And birds me listen to its tale
Of home and household fire —
Our cricket, that we did not bring,
The song we did not hire.
The summer wind that lifts the leaves
Then whispers soft and low,
How roses and syringas bloom,
How sweet acacias blow,
With memories of childless hours
In garden pathways sweet,
Who sends the southwind to my door,
With soft unshodden feet!
Nay, these are gifts one cannot buy,
Not pay in market gold;
One debt uncancelled evermore
When cycles shall have rolled,
So, lifting up a thankful heart
To God, Who gives, I cry;
"Thou knowest, Lord, I cannot pay
For all these things: not I."
June 30, 1871. McConnelsville South-eastern Independent 1(13): 1.

The Old Barn

No hay upon the wide-spread mow,
No horses in the stalls,
No broad-toed oxen, sheep or cows
Within the time-worn walls.
The wind howls through its shattered doors,
Now swinging to and fro;
And o'er its once frequented floors
No footsteps come and go.
But once, alas! each vacant bay,
And every space around,
Was teeming with sweet-scented nay,
The harvest of the ground.
And well-fed cattle in a row,
At mangers ranged along,
Each fastened by an oaken bow
Stood at the stanchions strong.
But where so long ago old Dobbin stood,
His master's pride and care,
And from his hand received his food,
And now is vacant there.
Then these broad fields, from hill to plain,
Waved in the summer air,
With choicest crops of grass or grain,
Now left so bleak and bare.
How sweet the music of the flail,
Resounding far and clear,
As borne upon the passing gale
It reached the distant ear.
The blackbird hailed the dewy morn
From out his rushy perch;
The sparrow sand upon the thorn,
The cat-bird on the birch.
The robin from the highest tree
Sent forth his whistle clear,
His soul partaking of the glee
That wakes the vernal year.
And childhood's merry shout was heard
The farm-yard choir strong,
Which, mingling with the note of bird,
Enriched the tide of song.
The master on his daily round
With conscious pride would go,
His faithful dog, close by him found,
Attending to and fro.
Old honest "Trip" long since has gone,
And moulders 'neath the wall;
No more he takes the welcome bone,
Or hears his master's call.
The kindly master, too has died,
The matron in her grace,
And dead, or scattered far and wide,
The remnant of their race.
Anonymous. November 9, 1871. Elk County Advocate 1(36): 1.

Cricket and Cat-Bird

There's a quaint little fellow in black,
In an out-of-the-way place he hides;
Good nature he never doth lack,
And fretting and care he derides.
With arms held akimbo he stands
And takes the world easy each day;
He owneth not houses nor lands,
Yet in sunlight or rain he doth say,
"Cheer up! cheer up!"
There's a queer little matron who hops
Mid leaves of the garden and grove;
Her querulous tongue never stops
Complaining where'er she doth rove.
She seemeth a sprite of old care,.
While cheery and blue are the skies,
And joy is abroad on the air;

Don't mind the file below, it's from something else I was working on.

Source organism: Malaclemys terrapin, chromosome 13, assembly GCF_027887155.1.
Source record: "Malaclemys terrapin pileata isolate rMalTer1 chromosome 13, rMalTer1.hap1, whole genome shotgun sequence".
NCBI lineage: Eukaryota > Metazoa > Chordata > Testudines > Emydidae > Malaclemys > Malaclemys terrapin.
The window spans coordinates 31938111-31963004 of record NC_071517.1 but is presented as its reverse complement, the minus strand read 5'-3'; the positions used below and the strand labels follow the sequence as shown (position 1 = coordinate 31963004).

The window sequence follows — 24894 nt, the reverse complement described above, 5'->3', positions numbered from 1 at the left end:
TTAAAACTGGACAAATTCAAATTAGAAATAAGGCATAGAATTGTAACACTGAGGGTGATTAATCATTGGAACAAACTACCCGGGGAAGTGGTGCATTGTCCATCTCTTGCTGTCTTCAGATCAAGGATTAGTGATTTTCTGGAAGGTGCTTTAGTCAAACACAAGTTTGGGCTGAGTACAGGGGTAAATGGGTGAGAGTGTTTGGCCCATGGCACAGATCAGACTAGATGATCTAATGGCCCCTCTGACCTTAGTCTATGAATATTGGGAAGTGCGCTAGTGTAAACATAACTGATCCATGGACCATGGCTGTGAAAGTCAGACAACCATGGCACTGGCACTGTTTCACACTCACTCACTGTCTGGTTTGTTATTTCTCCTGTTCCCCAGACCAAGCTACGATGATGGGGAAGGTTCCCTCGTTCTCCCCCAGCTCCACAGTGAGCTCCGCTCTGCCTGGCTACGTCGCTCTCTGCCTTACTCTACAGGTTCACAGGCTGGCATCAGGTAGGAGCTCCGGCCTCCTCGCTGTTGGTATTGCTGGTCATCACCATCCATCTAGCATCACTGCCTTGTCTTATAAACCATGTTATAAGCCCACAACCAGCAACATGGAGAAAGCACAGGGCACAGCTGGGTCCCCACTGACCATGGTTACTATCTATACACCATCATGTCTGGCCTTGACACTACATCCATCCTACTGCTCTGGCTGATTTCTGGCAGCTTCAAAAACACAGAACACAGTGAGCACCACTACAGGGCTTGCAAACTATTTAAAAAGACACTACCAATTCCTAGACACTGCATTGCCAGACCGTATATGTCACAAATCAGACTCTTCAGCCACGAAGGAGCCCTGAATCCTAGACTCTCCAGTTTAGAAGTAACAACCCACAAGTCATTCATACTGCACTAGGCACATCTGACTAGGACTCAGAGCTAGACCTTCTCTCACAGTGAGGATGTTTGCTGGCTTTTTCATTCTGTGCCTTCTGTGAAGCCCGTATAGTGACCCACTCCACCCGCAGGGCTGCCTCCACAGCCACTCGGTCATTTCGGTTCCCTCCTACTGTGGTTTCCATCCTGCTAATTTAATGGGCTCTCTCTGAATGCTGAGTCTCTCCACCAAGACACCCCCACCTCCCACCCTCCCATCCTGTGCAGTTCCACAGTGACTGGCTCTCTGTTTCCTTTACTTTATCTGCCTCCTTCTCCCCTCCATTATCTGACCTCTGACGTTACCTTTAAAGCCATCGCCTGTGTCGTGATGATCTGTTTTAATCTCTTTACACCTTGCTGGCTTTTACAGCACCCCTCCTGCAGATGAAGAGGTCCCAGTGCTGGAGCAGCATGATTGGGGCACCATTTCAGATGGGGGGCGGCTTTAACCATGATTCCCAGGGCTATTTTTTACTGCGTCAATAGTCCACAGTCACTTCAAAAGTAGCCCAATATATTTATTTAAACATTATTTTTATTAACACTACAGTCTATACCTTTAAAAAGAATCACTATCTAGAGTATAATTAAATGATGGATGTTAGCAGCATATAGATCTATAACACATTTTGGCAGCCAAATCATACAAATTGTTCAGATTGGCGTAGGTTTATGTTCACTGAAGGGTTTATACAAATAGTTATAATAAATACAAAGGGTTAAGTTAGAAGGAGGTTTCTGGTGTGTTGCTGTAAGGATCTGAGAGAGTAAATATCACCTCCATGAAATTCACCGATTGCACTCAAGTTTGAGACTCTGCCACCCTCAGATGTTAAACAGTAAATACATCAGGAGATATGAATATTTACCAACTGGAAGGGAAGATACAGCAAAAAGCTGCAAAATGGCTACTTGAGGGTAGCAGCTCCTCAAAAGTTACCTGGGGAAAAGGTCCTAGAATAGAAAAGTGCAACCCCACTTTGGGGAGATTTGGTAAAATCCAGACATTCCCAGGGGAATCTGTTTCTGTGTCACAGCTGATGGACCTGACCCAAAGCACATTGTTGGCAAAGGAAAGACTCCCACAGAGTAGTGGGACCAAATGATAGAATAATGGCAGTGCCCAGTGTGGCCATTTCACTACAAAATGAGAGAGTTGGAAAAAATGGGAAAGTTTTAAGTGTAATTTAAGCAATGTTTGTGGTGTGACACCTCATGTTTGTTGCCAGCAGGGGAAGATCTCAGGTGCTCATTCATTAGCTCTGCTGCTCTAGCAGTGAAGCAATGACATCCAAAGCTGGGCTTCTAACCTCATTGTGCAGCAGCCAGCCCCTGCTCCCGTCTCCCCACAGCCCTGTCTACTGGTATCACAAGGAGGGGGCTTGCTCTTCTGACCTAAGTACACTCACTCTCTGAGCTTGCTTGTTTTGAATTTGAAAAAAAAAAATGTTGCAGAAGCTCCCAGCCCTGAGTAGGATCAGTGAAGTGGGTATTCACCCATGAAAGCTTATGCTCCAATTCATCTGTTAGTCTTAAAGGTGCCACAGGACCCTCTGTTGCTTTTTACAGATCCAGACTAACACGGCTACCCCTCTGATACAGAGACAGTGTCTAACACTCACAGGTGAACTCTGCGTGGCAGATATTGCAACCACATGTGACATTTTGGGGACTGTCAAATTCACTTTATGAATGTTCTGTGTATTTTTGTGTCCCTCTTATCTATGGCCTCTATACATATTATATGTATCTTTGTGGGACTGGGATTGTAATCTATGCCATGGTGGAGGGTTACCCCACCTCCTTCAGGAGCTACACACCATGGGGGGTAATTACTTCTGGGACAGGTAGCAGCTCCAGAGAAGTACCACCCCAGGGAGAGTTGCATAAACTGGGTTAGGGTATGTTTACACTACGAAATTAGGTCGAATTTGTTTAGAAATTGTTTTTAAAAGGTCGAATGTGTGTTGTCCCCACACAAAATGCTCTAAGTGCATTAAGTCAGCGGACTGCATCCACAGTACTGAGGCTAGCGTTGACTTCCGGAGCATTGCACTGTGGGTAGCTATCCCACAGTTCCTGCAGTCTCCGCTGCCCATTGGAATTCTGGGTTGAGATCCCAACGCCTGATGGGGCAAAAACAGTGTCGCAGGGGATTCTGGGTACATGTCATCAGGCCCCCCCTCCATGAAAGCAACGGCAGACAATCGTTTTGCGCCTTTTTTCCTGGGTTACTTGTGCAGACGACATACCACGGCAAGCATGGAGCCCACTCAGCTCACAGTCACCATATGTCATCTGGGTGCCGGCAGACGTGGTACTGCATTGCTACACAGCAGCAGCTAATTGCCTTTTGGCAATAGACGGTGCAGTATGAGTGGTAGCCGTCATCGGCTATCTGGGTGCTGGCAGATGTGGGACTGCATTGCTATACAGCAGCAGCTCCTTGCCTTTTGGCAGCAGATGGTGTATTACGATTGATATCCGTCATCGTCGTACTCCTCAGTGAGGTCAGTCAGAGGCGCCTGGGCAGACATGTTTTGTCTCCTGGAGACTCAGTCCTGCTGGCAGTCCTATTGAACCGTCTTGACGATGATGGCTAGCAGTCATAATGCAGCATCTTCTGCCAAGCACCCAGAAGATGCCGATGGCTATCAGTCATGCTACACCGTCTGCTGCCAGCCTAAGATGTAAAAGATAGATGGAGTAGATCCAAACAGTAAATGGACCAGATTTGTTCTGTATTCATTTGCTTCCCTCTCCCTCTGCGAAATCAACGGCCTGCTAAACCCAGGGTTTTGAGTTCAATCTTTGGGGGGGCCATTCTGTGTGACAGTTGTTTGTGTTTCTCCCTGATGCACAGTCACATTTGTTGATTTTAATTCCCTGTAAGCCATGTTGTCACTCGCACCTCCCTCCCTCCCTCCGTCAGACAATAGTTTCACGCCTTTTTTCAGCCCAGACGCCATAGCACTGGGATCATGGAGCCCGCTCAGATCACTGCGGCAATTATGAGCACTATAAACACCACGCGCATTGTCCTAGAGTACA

Forever she slumbers and cries,
"Oh dear! Oh, dear!"
There are boys, yes, and girls, like these twain —
I meet them in field and in street;
From fretting some never abstain,
But some all cheerfulness seem,
A cricket or cat-bird to-day,
Now which, will you be, little dear?
A kiss for the red lips that say,
Though skies may be cloudy or clear,
"Cheer up! Cheer up!"
August 4, 1877. Pacific Appeal 14(48): 1.

27 January 2014

False Premises - Wind Turbines in Nebraska

In a recent online commentary, Richard Branson, a world-wide entrepreneur, wrote that there is a need for improved energy development and use. He wrote of these options : "from advanced renewable fuels, to electric cars that leave their petrol-powered rivals behind, to more efficient, lower-cost solar cells and intelligent ways of heating and cooling buildings need adequate financial backing."

Prominent for being excluded from this essay on challenges facing the planet, was any mention of energy developed from wind turbines. There was a greater focus on positive energy options that can reduce the impact of energy development and demand.

Two obvious example that do just the opposite are tar-sands and turbine farms and associated infrastructure.

Consider wind turbines, and especially a local drive to place them within the sand hills.
This is requiring the construction of an industrial powerline 220 miles in length through the south-central portion of the region. Costing hundreds of $millions, it will also degrade the route by destroying native prairie habitat, establish a corridor of powerlines dangerous to migratory birds, ruin landscape views among the hills, and allow for further degradation elsewhere by providing a method to connect to the larger electrical grid.

Industrial wind turbine energy is not green energy. In addition to the afore-mentioned three unwanted impacts mentioned with powerlines, there are other reasons turbines should not be placed within the sandhills:

1). Any turbine farms will further destroy unique resources, and require construction of additional powerlines to connect to the grid line;